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Speaking at the “Present at the Creation” of the Modern War Crimes Tribunals at the parliament earlier today. Former U.S. Ambassador-at-Large for ‘War Crimes Issues’ – David Scheffer discussed his personal and professional experienced in negotiating the creation of a permanent International Criminal Court and war crimes tribunals for the conflicts in Yugoslavia, Rwanda, Sierra Leone, and Cambodia. He also talked about the efforts of the United States to set up a war tribunal for Iraq occupation and crimes committed in Kuwait during the gulf war. Looking into the future, ambassador Scheffer envisioned for international justice in the light of new wave of atrocities of ISIS, crimes committed in Syria and the Rohingya ethnic cleansing in Myanmar.
Ambassador Scheffer asserted that, ‘if the UN Security Council were to have agreed and built a tribunal in the 1990s to investigate and indict Sadam Hussein’s administration in the 1990s. That could have formed a foundation with which the Clinton and later George W. Bush administration could have used as an instrument of justice rather than actually invading Iraq in 2003’.
With an intensive knowledge of law and experience gained whilst negotiation on the International Criminal Court. Ambassador Scheffer reflects back on the last 25 years in the context of ‘Where we are now and what the challenges ahead are in terms of war crime tribunals?’, noting the long history of the US and UK in relation to war crimes tribunal. Touching on the creation of the international criminal tribunal for the former Yugoslavia, and the late 1990s creation of the ICC. He acknowledged the role the United Kingdom Government played at the UN Security Council calling the British Government its strongest ally at the Security Council. Touching on the Cambodian Khmer Rouge Tribunal, the ambassador again emphasised how extremely the British Government were monetary supportive.
Pointing Out the obvious – atrocities in Myanmar, Syria, South Sudan, Afghanistan, Central African Republic, Dafur, Burundi, Republic of Congo. The ambassador believes that the work put in the past 25 years to create tribunals was necessary and it is still effective today despite massive wave of atrocities in the above mentioned countries.
Terminology and Law
The ambassador touched on the politics of definitions of atrocities and terminologies used to describe and categorise them and how he struggled to define them during his time as an Ambassador. Explaining further he pointed out the extreme importance of terminology in the halls of Government. Citing the rift of defining atrocities as ‘Genocide’ or ‘crimes against humanity’ or ‘War crimes’ stating the legal precedence of the three. Furthermore, citing personal and professional experience when negotiating the ICC in the 1990s – Ambassador Scheffer explained how extremely difficult it can be for decision makers in Government to define most atrocities at its early stages. Citing Rwanda as the perfect example, the ambassador stated that even though the US Government had knowledge of ongoing killings in March 1994, no one could say exactly what was happening. The term ‘genocide’ could not have been associated to the atrocities as the US Government had no knowledge of the nature of killings is taking place. Quoting the legal definition of ‘genocide’, the law professor stated categorically that it is only the court of law that can proof if atrocities committed are genocide or not, citing the acquittal of Herzegovina of genocide but convicted of crimes against humanity in the 1992 atrocities in Bosnia against the Municipalities. Citing the Royingya crisis as another example, Ambassador Scheffer stated that the discourse defining the atrocities continue to has gain much attention with the UN High Commissioner of Human Rights and the Secretary of State of the US, Rex W. Tillerson calling it as ‘Ethnic Cleansing’. In his capacity as a professor of law he explained further that the term ‘ethnic cleansing, is not a legal term, and that it has been observed that the tactics of genocide is being used to cleanse the Royingya in Rakhine state to Bangladesh.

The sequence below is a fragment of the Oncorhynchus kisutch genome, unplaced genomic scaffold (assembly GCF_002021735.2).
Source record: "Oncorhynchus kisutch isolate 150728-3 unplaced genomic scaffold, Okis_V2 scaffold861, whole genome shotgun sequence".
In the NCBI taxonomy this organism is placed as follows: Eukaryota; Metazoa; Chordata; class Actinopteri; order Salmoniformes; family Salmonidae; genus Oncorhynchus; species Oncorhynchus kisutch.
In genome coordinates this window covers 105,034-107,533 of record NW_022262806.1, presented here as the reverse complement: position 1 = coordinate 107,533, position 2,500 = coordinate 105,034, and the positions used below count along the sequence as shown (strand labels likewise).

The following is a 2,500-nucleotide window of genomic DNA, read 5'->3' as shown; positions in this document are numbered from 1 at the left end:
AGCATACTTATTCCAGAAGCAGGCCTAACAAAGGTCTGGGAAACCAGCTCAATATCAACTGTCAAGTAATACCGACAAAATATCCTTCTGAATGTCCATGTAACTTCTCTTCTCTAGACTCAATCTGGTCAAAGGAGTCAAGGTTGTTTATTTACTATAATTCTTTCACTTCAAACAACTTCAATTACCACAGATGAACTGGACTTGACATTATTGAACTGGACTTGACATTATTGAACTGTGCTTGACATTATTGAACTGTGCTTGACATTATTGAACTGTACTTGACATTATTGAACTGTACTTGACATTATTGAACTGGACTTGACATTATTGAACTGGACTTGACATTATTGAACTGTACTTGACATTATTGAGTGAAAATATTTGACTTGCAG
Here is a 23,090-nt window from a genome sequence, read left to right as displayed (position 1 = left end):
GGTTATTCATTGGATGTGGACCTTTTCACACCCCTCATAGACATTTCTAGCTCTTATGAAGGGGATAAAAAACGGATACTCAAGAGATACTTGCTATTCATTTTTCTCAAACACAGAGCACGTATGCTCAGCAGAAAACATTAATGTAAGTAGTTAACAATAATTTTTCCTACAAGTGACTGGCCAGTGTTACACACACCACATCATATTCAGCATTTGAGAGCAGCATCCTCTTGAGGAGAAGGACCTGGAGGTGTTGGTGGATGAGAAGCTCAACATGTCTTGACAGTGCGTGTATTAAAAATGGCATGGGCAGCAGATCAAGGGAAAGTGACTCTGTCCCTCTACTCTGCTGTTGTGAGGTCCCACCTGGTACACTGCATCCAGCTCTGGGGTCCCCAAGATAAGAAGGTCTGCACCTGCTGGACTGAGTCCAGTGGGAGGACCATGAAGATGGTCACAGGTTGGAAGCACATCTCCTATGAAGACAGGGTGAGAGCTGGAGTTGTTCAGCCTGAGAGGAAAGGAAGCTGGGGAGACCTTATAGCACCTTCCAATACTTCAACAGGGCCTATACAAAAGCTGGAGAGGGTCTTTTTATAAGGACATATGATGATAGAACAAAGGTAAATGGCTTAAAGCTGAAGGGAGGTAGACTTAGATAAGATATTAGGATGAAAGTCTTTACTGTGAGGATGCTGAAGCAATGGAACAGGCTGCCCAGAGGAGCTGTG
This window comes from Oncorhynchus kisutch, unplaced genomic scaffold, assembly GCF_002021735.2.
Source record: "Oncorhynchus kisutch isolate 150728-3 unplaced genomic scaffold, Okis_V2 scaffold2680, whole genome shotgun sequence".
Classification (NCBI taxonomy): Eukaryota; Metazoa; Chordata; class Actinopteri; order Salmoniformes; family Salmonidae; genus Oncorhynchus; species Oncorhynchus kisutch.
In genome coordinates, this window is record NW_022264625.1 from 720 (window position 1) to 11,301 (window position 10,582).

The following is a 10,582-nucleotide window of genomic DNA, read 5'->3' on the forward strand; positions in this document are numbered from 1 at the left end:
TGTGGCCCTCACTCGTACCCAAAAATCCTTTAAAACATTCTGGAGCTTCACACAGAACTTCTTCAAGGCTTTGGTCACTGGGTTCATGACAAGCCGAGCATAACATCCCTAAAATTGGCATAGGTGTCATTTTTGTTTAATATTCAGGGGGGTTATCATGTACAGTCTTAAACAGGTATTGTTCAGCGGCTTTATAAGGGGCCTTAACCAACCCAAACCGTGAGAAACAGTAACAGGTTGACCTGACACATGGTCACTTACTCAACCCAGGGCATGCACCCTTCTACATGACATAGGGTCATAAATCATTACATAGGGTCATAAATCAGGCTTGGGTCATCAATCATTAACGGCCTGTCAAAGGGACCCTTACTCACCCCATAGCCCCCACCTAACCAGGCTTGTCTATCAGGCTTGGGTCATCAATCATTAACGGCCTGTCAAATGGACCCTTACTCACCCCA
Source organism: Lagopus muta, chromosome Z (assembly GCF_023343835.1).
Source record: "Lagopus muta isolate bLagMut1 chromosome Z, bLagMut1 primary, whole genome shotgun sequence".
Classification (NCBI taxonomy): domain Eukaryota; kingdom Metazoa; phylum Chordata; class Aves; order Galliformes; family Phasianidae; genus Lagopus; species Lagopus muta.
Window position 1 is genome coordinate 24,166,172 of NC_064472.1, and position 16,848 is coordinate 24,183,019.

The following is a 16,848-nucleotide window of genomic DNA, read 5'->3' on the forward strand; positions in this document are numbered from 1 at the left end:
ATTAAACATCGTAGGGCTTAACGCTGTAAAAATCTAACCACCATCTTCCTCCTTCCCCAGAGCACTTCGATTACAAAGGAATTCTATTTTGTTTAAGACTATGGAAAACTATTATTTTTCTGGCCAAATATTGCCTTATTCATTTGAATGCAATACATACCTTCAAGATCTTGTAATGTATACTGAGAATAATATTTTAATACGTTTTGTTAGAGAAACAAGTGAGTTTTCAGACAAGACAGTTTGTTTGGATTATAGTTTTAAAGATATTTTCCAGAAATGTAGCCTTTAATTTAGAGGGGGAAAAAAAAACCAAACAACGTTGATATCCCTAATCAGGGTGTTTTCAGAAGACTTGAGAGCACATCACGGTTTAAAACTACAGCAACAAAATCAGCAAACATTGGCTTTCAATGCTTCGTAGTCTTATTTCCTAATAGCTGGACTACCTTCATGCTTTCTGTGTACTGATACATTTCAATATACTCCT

Interestingly, the ambassador coined a term ‘atrocity crimes’ in his 2007 article titled ‘Atrocity Crimes Framing the Responsibility to Protect’ to simply describe genocide, crimes against humanity and war crimes as a totality that could be easily used by politicians, journalist and historians to describe criminal activity occurring on the ground without probing whether its genocide, war crimes or crimes against humanity as it is the tribunal that is mandated by law to judge and give a terminology to a specific atrocity. He advised decision makers in Government not to be too bulked down with debating the terminology to label atrocities when they arise in foreign countries but rather act quickly to develop a policy in response to those atrocities. The issue of challenges facing the ICC was lightly touched by the ambassador stating – over the past 25 years the presumption impunity for atrocity crimes by political and military leaders is dead. Meaning there is no more free pass for leaders who commit atrocity crimes.